Replacing an entire template gives you complete control of the rendered output, but many features of Pandoc and Quarto depend upon code and variables that appear in the built in templates. If you replace the entire template and omit these variables, features will not work properly.

It’s therefore recommended that you take one of two approaches when authoring templates:

  1. Selectively replace partials that exist within the master LaTeX or HTML template.

  2. Replace the entire LaTeX or HTML template, but then include partials provided with Quarto to ensure that your template takes advantage of all Pandoc and Quarto features.

Below we’ll cover both of these approaches. Note that after reviewing this documentation you may also want to check out the source code of formats published on quarto-journals for additional examples.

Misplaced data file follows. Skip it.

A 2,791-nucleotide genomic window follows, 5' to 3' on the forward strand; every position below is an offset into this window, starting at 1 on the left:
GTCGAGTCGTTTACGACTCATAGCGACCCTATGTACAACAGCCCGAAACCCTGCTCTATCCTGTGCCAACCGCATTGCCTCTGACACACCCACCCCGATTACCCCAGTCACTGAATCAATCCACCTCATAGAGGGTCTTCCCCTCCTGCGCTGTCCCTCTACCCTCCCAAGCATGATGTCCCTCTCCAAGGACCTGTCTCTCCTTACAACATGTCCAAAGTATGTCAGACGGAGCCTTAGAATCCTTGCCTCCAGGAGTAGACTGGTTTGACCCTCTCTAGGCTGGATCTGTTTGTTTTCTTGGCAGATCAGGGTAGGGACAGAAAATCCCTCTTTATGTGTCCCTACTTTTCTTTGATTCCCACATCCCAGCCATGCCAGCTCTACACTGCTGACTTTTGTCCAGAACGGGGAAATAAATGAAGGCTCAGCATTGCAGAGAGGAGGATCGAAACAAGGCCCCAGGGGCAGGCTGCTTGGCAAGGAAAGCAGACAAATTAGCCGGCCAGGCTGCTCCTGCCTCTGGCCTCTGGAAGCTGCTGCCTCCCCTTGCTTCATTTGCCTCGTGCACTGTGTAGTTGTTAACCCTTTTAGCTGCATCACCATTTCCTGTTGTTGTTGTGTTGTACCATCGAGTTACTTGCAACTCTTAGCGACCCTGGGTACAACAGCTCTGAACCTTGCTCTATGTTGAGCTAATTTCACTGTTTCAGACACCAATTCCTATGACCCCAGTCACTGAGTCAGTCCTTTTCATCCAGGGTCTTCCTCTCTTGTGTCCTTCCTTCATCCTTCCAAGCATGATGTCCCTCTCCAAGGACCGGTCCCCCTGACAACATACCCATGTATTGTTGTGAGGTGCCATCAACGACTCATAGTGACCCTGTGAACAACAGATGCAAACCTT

Replacing Partials

For LaTeX / PDF and HTML output, Quarto provides built in templates that are composed of a set of ‘partial’ template files. For these formats, you may replace portions of Quarto’s built in template, allowing you to customize just a portion of the template without needing to replace the whole thing. A simple partial to provide custom handling of the document title in LaTeX looks like:

title.tex
\title{$title$}
\author{$for(author)$$author$$sep$ \and $endfor$}
\date{$date$}

You provide this partial to Quarto like:

format:
  pdf:
    template-partials:
      - title.tex